woman leaning against a brick wall in a white jacket

A note from our editor, Elizabeth MacBride:

woman leaning against a brick wall in a white jacket

The huge shift toward an inflationary economy is a good time to rethink your attitudes about borrowing and investing. My 1980s kitchen badly needs a redo and my house has gone up in value, so I asked my friend Charley Ellis, known as the dean of American financial advisors, whether he thought it was a good idea to take out a home equity line of credit to do so. He reminded me of one of the hidden benefits of inflation: If you borrow money over the long term in inflationary times, you’ll be paying back money that’s worth less over time. To figure out your true cost of borrowing, subtract the inflation rate from your interest rate.

Do we know what the inflation rate will be? No, but it’s been running at 7% a year. And an educated guess is that it’ll be with us for a few years at least. Human beings tend to judge the future by the past, so they’ll count on rising prices for a while.

I have an old-fashioned, middle-class aversion to debt, probably because I feel like it puts me in the power of big institutions. Charley reminded me to think a little more rationally about it: If there’s a clear benefit for your long-term borrowing – for a home investment, higher education, or a business with a clear business model – inflation can lower the cost.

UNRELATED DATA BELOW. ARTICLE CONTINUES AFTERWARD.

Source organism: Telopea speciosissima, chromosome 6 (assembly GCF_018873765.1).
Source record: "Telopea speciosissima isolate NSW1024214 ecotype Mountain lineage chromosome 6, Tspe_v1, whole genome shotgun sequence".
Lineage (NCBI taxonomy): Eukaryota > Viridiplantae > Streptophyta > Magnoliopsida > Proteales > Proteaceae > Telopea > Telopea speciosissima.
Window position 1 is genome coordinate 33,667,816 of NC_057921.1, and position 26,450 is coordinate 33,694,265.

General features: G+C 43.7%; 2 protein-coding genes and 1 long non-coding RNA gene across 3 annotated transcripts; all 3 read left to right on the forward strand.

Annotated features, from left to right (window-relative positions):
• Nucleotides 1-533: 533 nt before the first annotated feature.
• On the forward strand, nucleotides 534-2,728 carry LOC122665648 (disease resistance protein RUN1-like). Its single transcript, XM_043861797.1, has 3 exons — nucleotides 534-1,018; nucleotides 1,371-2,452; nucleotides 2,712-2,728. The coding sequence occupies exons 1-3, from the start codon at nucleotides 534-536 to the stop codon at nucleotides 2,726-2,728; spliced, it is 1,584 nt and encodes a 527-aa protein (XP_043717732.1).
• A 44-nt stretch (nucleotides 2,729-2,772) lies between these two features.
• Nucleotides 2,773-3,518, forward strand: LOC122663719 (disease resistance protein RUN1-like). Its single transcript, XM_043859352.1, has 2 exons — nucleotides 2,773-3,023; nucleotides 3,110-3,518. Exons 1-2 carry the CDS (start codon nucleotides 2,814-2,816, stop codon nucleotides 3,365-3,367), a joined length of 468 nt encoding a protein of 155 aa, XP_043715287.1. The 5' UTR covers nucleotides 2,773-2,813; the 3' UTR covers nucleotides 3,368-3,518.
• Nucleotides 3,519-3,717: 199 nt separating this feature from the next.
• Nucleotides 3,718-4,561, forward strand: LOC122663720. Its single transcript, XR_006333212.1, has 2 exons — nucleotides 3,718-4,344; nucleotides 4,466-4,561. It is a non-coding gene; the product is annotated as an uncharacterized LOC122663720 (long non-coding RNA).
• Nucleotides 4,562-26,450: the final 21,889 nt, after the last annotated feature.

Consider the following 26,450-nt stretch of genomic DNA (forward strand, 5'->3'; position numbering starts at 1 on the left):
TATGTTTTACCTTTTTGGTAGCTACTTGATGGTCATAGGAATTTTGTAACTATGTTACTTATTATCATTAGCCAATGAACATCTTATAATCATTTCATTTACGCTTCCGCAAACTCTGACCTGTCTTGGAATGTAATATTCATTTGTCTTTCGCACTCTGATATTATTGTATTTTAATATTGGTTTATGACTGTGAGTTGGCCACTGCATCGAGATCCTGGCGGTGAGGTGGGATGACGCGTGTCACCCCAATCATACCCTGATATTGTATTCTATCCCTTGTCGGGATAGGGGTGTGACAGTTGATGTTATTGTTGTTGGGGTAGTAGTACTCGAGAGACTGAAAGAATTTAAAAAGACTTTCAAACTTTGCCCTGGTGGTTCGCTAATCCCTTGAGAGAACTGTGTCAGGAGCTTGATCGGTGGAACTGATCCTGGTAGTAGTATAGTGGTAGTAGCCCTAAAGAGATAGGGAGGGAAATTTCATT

Our attention has shifted remarkably quickly from the pandemic to the war in Ukraine and the economy – and reconnecting with our in-person selves. I understand the impulse, and the roaring 20s, as I never did before. But I also know that the 1918 pandemic brought about important advances in public health infrastructure, so let’s not ignore the lessons of this one.
I interviewed Belinda Oakley, the CEO of Chartwells, for a story on this topic. Chartwells provides school lunches at 4,500 schools around the United States, and turned on a dime during the pandemic to produce those meals to-go I was interested because we all saw, in the long lines of cars at pickup points, how unexpectedly vital school lunches are. This was no doubt obvious to teachers and cafeteria workers, but it shocked me, how many American children are at risk of going hungry.

So maybe one lesson learned from the 2020 pandemic: School lunches should always be free, for everyone. If there are other infrastructure investments that seem obvious, post-pandemic, please share them with me: emacbride@timesofe.com. I’ll write about them soon.

This story and others on New Builders Dispatch are made possible by a sponsorship from the Ewing Marion Kauffman Foundation. The Ewing Marion Kauffman Foundation is a private, nonpartisan foundation that provides access to opportunities that help people achieve financial stability, upward mobility, and economic prosperity – regardless of race, gender, or geography. The Kansas City, Mo.-based foundation uses its grantmaking, research, programs, and initiatives to support the start and growth of new businesses, a more prepared workforce, and stronger communities. For more information, visit www.kauffman.org and connect with www.twitter.com/kauffmanfdn and www.facebook.com/kauffmanfdn.

A business journalist for 20 years, am the founder of Times of Entrepreneurship and the co-author of The New Builders.